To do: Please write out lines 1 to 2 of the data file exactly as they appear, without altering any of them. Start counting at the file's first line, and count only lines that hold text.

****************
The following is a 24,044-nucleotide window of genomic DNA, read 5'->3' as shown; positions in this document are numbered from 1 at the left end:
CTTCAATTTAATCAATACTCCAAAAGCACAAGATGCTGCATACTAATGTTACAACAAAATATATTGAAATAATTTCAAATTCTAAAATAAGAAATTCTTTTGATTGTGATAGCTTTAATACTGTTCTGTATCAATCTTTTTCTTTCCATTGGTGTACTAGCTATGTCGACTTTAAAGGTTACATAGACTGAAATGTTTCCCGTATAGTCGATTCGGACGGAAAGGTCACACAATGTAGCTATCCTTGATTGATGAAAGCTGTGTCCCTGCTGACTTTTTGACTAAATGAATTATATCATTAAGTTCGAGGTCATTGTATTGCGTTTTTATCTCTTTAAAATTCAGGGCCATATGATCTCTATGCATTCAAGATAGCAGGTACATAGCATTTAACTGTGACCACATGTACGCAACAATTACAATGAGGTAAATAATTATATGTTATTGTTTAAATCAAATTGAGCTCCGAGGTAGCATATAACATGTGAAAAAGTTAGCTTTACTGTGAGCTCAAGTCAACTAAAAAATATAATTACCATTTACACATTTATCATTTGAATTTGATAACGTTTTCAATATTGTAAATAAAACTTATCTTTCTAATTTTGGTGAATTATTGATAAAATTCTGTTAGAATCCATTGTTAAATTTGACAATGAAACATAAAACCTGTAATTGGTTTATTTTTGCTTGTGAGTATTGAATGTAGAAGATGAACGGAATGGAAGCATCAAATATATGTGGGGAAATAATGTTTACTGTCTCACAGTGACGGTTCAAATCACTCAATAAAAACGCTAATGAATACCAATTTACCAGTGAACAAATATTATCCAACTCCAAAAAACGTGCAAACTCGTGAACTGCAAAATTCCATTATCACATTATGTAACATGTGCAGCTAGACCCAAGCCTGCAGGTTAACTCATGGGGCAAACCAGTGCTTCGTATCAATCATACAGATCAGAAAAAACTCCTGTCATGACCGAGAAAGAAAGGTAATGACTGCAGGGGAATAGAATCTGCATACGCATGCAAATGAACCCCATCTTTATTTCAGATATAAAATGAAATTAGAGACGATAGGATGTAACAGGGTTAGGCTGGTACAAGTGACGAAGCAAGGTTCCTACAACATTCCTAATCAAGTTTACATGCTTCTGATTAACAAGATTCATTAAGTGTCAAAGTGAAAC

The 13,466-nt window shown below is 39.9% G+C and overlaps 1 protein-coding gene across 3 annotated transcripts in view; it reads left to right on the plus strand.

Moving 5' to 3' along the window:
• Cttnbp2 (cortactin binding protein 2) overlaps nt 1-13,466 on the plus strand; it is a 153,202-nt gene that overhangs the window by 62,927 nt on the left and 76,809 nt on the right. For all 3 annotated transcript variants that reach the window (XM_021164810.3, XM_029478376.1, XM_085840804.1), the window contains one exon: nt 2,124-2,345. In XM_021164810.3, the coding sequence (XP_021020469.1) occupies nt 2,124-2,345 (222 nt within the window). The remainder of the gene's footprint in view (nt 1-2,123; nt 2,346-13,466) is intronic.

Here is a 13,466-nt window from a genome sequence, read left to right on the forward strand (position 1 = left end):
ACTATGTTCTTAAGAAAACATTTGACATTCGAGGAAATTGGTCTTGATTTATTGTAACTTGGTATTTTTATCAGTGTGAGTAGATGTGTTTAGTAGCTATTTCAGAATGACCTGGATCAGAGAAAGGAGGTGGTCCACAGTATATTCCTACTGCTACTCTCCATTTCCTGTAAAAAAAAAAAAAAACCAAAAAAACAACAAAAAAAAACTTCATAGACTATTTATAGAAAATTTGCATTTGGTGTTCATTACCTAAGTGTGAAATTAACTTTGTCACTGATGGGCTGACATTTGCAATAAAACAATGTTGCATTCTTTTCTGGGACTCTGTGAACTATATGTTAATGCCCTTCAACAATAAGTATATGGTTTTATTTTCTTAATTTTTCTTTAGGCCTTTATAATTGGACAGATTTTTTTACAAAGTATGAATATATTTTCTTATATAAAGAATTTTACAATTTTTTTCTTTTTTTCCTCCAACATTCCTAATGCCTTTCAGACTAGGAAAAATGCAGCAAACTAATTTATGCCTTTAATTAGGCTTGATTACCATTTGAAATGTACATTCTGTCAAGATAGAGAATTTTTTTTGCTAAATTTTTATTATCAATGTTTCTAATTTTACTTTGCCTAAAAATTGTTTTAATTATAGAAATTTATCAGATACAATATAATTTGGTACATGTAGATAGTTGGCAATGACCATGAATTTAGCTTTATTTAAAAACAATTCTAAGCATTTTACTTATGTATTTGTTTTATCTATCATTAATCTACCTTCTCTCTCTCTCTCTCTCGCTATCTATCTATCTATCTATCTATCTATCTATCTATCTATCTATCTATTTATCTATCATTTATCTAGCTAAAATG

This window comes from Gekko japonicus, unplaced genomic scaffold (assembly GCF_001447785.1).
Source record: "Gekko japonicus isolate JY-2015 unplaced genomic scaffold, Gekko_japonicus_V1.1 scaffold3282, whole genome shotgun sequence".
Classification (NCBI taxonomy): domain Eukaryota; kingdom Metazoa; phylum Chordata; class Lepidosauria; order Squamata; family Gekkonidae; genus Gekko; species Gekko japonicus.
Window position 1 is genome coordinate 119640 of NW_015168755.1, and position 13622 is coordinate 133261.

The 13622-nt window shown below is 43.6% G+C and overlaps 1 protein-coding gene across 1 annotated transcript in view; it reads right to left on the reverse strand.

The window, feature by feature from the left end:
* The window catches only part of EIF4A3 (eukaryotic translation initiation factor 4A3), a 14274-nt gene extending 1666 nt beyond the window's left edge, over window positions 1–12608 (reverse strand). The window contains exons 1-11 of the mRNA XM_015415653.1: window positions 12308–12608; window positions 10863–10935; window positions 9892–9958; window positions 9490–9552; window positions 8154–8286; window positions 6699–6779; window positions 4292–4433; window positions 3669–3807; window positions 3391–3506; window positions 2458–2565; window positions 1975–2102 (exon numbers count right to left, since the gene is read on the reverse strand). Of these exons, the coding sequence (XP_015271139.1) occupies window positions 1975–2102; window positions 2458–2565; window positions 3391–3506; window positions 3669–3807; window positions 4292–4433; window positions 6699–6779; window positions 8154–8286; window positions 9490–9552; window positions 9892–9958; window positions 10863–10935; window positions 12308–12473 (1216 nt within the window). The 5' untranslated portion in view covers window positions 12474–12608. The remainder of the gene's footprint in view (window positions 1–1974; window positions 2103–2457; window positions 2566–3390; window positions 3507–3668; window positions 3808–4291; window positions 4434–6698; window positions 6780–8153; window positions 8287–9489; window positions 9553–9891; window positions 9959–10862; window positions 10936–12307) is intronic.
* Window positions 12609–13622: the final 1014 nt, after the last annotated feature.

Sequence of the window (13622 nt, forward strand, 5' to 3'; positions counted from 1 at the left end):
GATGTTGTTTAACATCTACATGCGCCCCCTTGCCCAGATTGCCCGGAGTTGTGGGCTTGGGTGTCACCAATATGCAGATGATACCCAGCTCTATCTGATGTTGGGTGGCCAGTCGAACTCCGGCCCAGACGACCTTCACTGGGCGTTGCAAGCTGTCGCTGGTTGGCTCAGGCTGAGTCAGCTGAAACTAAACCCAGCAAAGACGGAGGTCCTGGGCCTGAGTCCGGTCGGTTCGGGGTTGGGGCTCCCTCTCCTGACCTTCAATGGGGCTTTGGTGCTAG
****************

The following is a 24,044-nucleotide window of genomic DNA, read 5'->3' as shown; positions in this document are numbered from 1 at the left end:
CTTCAATTTAATCAATACTCCAAAAGCACAAGATGCTGCATACTAATGTTACAACAAAATATATTGAAATAATTTCAAATTCTAAAATAAGAAATTCTTTTGATTGTGATAGCTTTAATACTGTTCTGTATCAATCTTTTTCTTTCCATTGGTGTACTAGCTATGTCGACTTTAAAGGTTACATAGACTGAAATGTTTCCCGTATAGTCGATTCGGACGGAAAGGTCACACAATGTAGCTATCCTTGATTGATGAAAGCTGTGTCCCTGCTGACTTTTTGACTAAATGAATTATATCATTAAGTTCGAGGTCATTGTATTGCGTTTTTATCTCTTTAAAATTCAGGGCCATATGATCTCTATGCATTCAAGATAGCAGGTACATAGCATTTAACTGTGACCACATGTACGCAACAATTACAATGAGGTAAATAATTATATGTTATTGTTTAAATCAAATTGAGCTCCGAGGTAGCATATAACATGTGAAAAAGTTAGCTTTACTGTGAGCTCAAGTCAACTAAAAAATATAATTACCATTTACACATTTATCATTTGAATTTGATAACGTTTTCAATATTGTAAATAAAACTTATCTTTCTAATTTTGGTGAATTATTGATAAAATTCTGTTAGAATCCATTGTTAAATTTGACAATGAAACATAAAACCTGTAATTGGTTTATTTTTGCTTGTGAGTATTGAATGTAGAAGATGAACGGAATGGAAGCATCAAATATATGTGGGGAAATAATGTTTACTGTCTCACAGTGACGGTTCAAATCACTCAATAAAAACGCTAATGAATACCAATTTACCAGTGAACAAATATTATCCAACTCCAAAAAACGTGCAAACTCGTGAACTGCAAAATTCCATTATCACATTATGTAACATGTGCAGCTAGACCCAAGCCTGCAGGTTAACTCATGGGGCAAACCAGTGCTTCGTATCAATCATACAGATCAGAAAAAACTCCTGTCATGACCGAGAAAGAAAGGTAATGACTGCAGGGGAATAGAATCTGCATACGCATGCAAATGAACCCCATCTTTATTTCAGATATAAAATGAAATTAGAGACGATAGGATGTAACAGGGTTAGGCTGGTACAAGTGACGAAGCAAGGTTCCTACAACATTCCTAATCAAGTTTACATGCTTCTGATTAACAAGATTCATTAAGTGTCAAAGTGAAAC